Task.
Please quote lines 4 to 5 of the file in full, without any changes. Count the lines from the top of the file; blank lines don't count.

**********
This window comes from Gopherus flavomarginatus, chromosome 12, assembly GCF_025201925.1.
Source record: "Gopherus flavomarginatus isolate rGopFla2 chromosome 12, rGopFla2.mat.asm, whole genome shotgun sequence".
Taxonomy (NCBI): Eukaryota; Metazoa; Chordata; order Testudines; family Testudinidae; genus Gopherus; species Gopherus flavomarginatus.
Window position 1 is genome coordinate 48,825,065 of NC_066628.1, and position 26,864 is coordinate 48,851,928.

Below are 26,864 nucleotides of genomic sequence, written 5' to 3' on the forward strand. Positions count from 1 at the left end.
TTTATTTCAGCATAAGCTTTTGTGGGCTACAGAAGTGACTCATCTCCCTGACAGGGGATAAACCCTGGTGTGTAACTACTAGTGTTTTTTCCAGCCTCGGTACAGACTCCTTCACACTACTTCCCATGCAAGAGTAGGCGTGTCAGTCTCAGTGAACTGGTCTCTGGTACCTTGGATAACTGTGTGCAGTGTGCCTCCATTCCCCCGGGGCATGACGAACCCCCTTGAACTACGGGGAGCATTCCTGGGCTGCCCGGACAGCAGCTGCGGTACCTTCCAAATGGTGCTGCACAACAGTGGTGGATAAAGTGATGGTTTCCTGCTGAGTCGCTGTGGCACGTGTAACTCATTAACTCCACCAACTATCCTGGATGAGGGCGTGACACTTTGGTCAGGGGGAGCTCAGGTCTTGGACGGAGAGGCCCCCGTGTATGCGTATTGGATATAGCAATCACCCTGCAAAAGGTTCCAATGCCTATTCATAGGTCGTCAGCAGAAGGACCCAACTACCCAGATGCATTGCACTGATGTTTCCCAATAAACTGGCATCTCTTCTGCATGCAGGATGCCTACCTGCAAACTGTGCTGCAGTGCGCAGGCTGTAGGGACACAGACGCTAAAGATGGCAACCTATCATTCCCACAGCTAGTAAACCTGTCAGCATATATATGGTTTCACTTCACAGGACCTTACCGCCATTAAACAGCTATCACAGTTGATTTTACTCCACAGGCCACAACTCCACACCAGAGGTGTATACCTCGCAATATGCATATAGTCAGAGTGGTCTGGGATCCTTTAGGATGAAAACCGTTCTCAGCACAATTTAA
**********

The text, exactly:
Window position 1 is genome coordinate 48,825,065 of NC_066628.1, and position 26,864 is coordinate 48,851,928.

Below are 26,864 nucleotides of genomic sequence, written 5' to 3' on the forward strand. Positions count from 1 at the left end.